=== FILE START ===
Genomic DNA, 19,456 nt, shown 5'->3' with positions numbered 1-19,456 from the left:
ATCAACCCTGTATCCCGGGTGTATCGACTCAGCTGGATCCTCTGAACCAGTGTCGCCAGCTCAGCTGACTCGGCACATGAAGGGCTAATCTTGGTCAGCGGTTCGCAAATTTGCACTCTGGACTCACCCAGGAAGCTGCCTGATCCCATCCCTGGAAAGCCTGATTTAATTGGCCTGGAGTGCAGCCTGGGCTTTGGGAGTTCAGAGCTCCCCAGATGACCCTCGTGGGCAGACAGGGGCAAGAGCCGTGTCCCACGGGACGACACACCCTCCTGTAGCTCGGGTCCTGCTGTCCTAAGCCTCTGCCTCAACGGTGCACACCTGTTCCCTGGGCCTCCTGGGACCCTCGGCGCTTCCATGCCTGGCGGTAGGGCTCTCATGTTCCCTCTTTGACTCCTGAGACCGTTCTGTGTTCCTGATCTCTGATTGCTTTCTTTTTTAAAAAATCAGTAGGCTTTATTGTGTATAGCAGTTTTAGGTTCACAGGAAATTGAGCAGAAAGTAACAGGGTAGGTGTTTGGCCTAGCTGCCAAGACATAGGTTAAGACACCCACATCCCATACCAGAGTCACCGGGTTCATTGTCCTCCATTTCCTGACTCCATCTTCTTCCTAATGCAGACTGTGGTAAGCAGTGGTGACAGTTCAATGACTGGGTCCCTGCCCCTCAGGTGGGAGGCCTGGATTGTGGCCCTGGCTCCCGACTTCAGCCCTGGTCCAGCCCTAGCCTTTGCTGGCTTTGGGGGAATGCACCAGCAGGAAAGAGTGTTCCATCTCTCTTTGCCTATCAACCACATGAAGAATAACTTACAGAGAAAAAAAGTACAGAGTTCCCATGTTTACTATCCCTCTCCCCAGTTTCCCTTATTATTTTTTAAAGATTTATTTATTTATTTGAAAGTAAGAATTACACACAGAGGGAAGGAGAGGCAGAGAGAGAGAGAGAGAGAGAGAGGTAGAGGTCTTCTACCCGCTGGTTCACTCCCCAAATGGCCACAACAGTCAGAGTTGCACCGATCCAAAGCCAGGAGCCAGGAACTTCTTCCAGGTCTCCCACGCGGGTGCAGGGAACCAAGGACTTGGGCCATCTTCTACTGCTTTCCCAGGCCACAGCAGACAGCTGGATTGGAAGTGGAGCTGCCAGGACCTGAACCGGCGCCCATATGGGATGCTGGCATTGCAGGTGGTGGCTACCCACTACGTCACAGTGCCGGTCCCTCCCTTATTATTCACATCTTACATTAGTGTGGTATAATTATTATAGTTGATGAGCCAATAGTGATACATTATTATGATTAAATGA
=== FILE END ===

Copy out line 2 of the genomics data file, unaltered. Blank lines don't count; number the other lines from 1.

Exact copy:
ATCAACCCTGTATCCCGGGTGTATCGACTCAGCTGGATCCTCTGAACCAGTGTCGCCAGCTCAGCTGACTCGGCACATGAAGGGCTAATCTTGGTCAGCGGTTCGCAAATTTGCACTCTGGACTCACCCAGGAAGCTGCCTGATCCCATCCCTGGAAAGCCTGATTTAATTGGCCTGGAGTGCAGCCTGGGCTTTGGGAGTTCAGAGCTCCCCAGATGACCCTCGTGGGCAGACAGGGGCAAGAGCCGTGTCCCACGGGACGACACACCCTCCTGTAGCTCGGGTCCTGCTGTCCTAAGCCTCTGCCTCAACGGTGCACACCTGTTCCCTGGGCCTCCTGGGACCCTCGGCGCTTCCATGCCTGGCGGTAGGGCTCTCATGTTCCCTCTTTGACTCCTGAGACCGTTCTGTGTTCCTGATCTCTGATTGCTTTCTTTTTTAAAAAATCAGTAGGCTTTATTGTGTATAGCAGTTTTAGGTTCACAGGAAATTGAGCAGAAAGTAACAGGGTAGGTGTTTGGCCTAGCTGCCAAGACATAGGTTAAGACACCCACATCCCATACCAGAGTCACCGGGTTCATTGTCCTCCATTTCCTGACTCCATCTTCTTCCTAATGCAGACTGTGGTAAGCAGTGGTGACAGTTCAATGACTGGGTCCCTGCCCCTCAGGTGGGAGGCCTGGATTGTGGCCCTGGCTCCCGACTTCAGCCCTGGTCCAGCCCTAGCCTTTGCTGGCTTTGGGGGAATGCACCAGCAGGAAAGAGTGTTCCATCTCTCTTTGCCTATCAACCACATGAAGAATAACTTACAGAGAAAAAAAGTACAGAGTTCCCATGTTTACTATCCCTCTCCCCAGTTTCCCTTATTATTTTTTAAAGATTTATTTATTTATTTGAAAGTAAGAATTACACACAGAGGGAAGGAGAGGCAGAGAGAGAGAGAGAGAGAGAGAGGTAGAGGTCTTCTACCCGCTGGTTCACTCCCCAAATGGCCACAACAGTCAGAGTTGCACCGATCCAAAGCCAGGAGCCAGGAACTTCTTCCAGGTCTCCCACGCGGGTGCAGGGAACCAAGGACTTGGGCCATCTTCTACTGCTTTCCCAGGCCACAGCAGACAGCTGGATTGGAAGTGGAGCTGCCAGGACCTGAACCGGCGCCCATATGGGATGCTGGCATTGCAGGTGGTGGCTACCCACTACGTCACAGTGCCGGTCCCTCCCTTATTATTCACATCTTACATTAGTGTGGTATAATTATTATAGTTGATGAGCCAATAGTGATACATTATTATGATTAAATGA